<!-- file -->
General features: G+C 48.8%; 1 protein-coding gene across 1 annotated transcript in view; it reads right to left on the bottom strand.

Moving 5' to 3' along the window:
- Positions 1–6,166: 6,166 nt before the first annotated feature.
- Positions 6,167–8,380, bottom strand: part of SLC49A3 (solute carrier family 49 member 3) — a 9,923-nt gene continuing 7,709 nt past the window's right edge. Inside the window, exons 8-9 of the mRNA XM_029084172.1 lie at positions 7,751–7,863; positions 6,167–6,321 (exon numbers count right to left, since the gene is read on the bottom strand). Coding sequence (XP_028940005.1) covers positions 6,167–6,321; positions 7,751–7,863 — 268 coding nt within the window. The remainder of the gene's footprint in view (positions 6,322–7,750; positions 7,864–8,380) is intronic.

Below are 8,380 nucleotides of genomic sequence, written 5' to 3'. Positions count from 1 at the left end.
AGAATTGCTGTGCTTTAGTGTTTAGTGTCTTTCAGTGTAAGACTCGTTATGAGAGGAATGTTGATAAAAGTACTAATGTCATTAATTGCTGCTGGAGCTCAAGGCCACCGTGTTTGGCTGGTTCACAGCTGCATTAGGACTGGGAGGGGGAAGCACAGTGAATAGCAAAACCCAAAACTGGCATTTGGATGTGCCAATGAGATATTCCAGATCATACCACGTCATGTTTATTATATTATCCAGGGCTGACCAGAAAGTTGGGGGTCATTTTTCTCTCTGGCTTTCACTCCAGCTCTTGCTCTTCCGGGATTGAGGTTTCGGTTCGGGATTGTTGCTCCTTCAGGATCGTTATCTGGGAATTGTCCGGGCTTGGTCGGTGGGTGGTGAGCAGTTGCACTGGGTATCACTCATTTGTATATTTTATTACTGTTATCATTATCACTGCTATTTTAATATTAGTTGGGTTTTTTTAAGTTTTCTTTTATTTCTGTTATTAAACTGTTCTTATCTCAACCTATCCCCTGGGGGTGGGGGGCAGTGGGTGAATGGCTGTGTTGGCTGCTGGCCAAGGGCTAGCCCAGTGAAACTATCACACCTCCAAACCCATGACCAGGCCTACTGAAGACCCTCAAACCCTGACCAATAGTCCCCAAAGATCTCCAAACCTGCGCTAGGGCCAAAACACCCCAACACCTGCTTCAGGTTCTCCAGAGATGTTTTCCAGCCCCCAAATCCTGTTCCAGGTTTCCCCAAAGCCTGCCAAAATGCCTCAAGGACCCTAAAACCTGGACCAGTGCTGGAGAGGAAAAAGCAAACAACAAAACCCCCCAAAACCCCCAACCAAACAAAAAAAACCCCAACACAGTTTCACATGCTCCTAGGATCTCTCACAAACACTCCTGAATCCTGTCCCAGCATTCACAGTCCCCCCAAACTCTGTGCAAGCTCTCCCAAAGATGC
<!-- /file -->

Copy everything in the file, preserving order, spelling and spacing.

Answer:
General features: G+C 48.8%; 1 protein-coding gene across 1 annotated transcript in view; it reads right to left on the bottom strand.

Moving 5' to 3' along the window:
- Positions 1–6,166: 6,166 nt before the first annotated feature.
- Positions 6,167–8,380, bottom strand: part of SLC49A3 (solute carrier family 49 member 3) — a 9,923-nt gene continuing 7,709 nt past the window's right edge. Inside the window, exons 8-9 of the mRNA XM_029084172.1 lie at positions 7,751–7,863; positions 6,167–6,321 (exon numbers count right to left, since the gene is read on the bottom strand). Coding sequence (XP_028940005.1) covers positions 6,167–6,321; positions 7,751–7,863 — 268 coding nt within the window. The remainder of the gene's footprint in view (positions 6,322–7,750; positions 7,864–8,380) is intronic.

Below are 8,380 nucleotides of genomic sequence, written 5' to 3'. Positions count from 1 at the left end.
AGAATTGCTGTGCTTTAGTGTTTAGTGTCTTTCAGTGTAAGACTCGTTATGAGAGGAATGTTGATAAAAGTACTAATGTCATTAATTGCTGCTGGAGCTCAAGGCCACCGTGTTTGGCTGGTTCACAGCTGCATTAGGACTGGGAGGGGGAAGCACAGTGAATAGCAAAACCCAAAACTGGCATTTGGATGTGCCAATGAGATATTCCAGATCATACCACGTCATGTTTATTATATTATCCAGGGCTGACCAGAAAGTTGGGGGTCATTTTTCTCTCTGGCTTTCACTCCAGCTCTTGCTCTTCCGGGATTGAGGTTTCGGTTCGGGATTGTTGCTCCTTCAGGATCGTTATCTGGGAATTGTCCGGGCTTGGTCGGTGGGTGGTGAGCAGTTGCACTGGGTATCACTCATTTGTATATTTTATTACTGTTATCATTATCACTGCTATTTTAATATTAGTTGGGTTTTTTTAAGTTTTCTTTTATTTCTGTTATTAAACTGTTCTTATCTCAACCTATCCCCTGGGGGTGGGGGGCAGTGGGTGAATGGCTGTGTTGGCTGCTGGCCAAGGGCTAGCCCAGTGAAACTATCACACCTCCAAACCCATGACCAGGCCTACTGAAGACCCTCAAACCCTGACCAATAGTCCCCAAAGATCTCCAAACCTGCGCTAGGGCCAAAACACCCCAACACCTGCTTCAGGTTCTCCAGAGATGTTTTCCAGCCCCCAAATCCTGTTCCAGGTTTCCCCAAAGCCTGCCAAAATGCCTCAAGGACCCTAAAACCTGGACCAGTGCTGGAGAGGAAAAAGCAAACAACAAAACCCCCCAAAACCCCCAACCAAACAAAAAAAACCCCAACACAGTTTCACATGCTCCTAGGATCTCTCACAAACACTCCTGAATCCTGTCCCAGCATTCACAGTCCCCCCAAACTCTGTGCAAGCTCTCCCAAAGATGC